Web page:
Issue 6

IN MY VIEW...

By John Morrison, former BBC Scotland Chief Political Correspondent and Owner, Morrison Media

As I sit in front of my screen to write this blog, a quick glance at the BBC news pages reminds me that a family in Pretoria is preparing for the likelihood of losing a loved one.  

In recent months they have dealt with a situation that comes to most of us at some stage in our lives.  Frail elderly, recurring critical illness, hospital visits, the ordeal of repeating the same condition report to concerned friends and the fear of having to deal with numbing pain of loss.  

This is a human process that will be played out many, many times each day around the globe. But if this 94 year old man in a hospital ward in Pretoria slips away the whole world will notice.

Mandela was born with many of the qualities of leadership – acute intelligence, drive and charisma. He also worked extremely hard to develop the other essential qualities that would shape the future of his nation.

Nelson Mandela is a towering international figure, a truly global icon who inspires people and political movements, often in countries and communities that he has never visited.   While he was still active in politics, he achieved a leadership status of almost mythical proportions. This is rare.

Nelson Mandela was born with many of the qualities of leadership – acute intelligence, drive and charisma.   He also worked extremely hard to develop the other essential qualities that would shape the future of his nation.

The story is told that as a young boy he used to watch his guardian supervising the elders of his tribe in decision-making.  This man listened in silence as everyone else expressed an opinion.  After everyone had spoken, his guardian guided the group to reach a consensus. Later, Mandela used this experience to mould his leadership style.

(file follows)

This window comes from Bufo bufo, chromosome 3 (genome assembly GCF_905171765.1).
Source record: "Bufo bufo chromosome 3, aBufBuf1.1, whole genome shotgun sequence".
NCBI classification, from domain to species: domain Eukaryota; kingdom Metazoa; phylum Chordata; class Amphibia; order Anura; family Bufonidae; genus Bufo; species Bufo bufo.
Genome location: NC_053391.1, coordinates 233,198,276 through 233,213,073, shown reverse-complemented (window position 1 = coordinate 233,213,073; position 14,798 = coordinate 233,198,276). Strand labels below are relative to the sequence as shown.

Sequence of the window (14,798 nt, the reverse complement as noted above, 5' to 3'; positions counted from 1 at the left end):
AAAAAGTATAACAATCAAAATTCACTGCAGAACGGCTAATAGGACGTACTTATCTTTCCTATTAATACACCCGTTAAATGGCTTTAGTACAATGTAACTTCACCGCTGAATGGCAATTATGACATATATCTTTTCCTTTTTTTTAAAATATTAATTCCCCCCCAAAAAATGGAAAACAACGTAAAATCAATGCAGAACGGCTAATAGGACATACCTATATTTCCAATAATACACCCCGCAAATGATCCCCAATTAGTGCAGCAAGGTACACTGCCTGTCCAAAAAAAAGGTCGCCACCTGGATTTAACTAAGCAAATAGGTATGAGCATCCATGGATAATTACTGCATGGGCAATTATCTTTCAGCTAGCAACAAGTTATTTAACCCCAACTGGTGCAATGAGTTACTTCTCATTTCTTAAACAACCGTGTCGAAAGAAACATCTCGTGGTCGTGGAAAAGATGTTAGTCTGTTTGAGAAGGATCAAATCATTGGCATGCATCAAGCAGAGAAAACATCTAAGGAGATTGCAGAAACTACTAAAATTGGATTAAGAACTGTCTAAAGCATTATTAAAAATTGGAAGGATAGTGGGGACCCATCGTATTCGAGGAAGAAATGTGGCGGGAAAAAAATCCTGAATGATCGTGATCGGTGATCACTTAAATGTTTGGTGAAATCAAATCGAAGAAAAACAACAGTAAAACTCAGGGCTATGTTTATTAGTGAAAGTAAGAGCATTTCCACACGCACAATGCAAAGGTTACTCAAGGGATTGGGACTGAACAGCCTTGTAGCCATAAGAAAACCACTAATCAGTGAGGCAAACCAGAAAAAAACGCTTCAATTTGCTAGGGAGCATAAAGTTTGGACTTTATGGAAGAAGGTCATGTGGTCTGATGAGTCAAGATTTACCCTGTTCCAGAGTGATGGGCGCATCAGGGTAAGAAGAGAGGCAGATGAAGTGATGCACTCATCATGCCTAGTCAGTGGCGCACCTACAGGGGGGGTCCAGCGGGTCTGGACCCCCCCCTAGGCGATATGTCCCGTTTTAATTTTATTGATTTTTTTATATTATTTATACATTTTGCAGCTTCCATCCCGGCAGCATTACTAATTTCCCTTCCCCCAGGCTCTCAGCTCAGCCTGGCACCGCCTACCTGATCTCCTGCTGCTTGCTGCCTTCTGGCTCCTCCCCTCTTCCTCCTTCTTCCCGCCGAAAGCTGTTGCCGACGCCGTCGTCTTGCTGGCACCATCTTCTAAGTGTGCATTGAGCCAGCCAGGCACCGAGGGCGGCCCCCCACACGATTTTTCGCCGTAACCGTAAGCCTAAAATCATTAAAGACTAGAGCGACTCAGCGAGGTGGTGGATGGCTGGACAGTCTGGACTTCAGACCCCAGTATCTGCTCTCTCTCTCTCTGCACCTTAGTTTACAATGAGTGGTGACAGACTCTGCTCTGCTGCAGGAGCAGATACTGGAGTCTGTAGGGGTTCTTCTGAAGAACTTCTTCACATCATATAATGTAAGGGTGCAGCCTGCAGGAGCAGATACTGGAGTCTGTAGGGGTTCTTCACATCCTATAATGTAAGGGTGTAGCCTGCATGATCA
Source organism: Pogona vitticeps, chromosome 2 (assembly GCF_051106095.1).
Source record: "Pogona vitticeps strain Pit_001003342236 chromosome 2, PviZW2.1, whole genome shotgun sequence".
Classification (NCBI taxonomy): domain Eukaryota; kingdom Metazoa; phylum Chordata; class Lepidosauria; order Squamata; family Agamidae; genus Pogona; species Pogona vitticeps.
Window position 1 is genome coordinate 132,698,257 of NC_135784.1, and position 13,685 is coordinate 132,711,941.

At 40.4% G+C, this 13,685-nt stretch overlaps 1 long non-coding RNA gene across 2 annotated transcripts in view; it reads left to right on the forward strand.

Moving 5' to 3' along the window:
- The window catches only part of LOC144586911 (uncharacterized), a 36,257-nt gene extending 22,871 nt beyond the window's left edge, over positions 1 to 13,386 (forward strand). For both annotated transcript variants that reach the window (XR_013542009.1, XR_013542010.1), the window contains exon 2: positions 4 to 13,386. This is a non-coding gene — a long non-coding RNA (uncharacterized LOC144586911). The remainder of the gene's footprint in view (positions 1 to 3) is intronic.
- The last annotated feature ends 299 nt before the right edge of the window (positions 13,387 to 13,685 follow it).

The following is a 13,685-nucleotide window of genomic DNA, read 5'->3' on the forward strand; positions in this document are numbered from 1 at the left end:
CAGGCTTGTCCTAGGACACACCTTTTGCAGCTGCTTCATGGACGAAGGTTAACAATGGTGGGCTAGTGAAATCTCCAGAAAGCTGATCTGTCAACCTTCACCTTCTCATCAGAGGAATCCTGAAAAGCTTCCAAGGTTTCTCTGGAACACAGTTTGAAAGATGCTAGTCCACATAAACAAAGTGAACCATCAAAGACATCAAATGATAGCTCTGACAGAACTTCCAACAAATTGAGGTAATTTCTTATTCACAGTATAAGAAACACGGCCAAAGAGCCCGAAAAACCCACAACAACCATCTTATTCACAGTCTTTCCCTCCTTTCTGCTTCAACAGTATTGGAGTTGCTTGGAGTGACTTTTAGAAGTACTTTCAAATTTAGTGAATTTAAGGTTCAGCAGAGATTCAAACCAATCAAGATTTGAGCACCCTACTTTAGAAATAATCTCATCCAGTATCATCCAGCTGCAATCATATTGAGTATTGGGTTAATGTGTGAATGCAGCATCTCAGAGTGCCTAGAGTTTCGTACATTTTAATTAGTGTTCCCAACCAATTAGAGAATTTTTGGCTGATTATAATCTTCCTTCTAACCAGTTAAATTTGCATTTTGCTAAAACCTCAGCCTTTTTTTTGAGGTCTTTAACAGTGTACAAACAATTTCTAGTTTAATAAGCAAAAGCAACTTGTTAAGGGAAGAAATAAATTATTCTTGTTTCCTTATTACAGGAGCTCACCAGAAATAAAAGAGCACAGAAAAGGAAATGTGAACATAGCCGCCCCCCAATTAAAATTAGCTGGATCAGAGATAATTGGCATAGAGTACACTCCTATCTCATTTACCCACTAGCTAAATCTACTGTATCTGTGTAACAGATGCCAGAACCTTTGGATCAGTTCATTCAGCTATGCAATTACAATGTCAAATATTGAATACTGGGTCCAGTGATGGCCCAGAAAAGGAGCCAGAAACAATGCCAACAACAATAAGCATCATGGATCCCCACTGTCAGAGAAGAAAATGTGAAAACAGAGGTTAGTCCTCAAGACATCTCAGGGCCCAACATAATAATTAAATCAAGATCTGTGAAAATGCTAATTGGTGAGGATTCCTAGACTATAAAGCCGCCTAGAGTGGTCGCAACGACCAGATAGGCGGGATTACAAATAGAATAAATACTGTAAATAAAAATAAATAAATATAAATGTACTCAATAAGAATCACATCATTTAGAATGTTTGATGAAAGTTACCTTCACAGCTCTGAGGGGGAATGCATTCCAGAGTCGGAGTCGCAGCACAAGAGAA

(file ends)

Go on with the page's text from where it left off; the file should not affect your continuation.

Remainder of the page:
Mandela also told the story of learning leadership from his experience as young cattle herder: "When you want to get a herd to move in a certain direction," he said, "you stand at the back with a stick. Then a few of the more energetic cattle move to the front and the rest of the cattle follow. You are really guiding them from behind." He paused before saying with a smile, "That is how a leader should do his work."

Leaders draw inspiration from many different sources. They see the same things as all the rest of us, but their powers of observation and self-belief lead them to act differently. Sometimes they will lead from the back by cajoling and encouraging but they will also lead from the front when the occasion demands it.     

Leaders draw inspiration from many different sources. They see the same things as all the rest of us, but their powers of observation and self-belief lead them to act differently.

Since I first became aware of a man called Alex Ferguson he gave the impression of being hewn from rock.  Conditioned in the working class streets of Govan, he left school with no formal qualifications but at Manchester United he became the leader of a global brand and his views on management are sought by no less than the Harvard School of Business.

Sir Alex recently told the Guardian that as a young manager he studied and learned from leaders in other walks of life:  "I had never been to a classical concert in my life. But I am watching this and thinking about the co-ordination and the teamwork – one starts and one stops, just fantastic. So I spoke to my players about the orchestra – how they are a perfect team." You can only imagine what his team of international millionaires made of their manager’s story that day.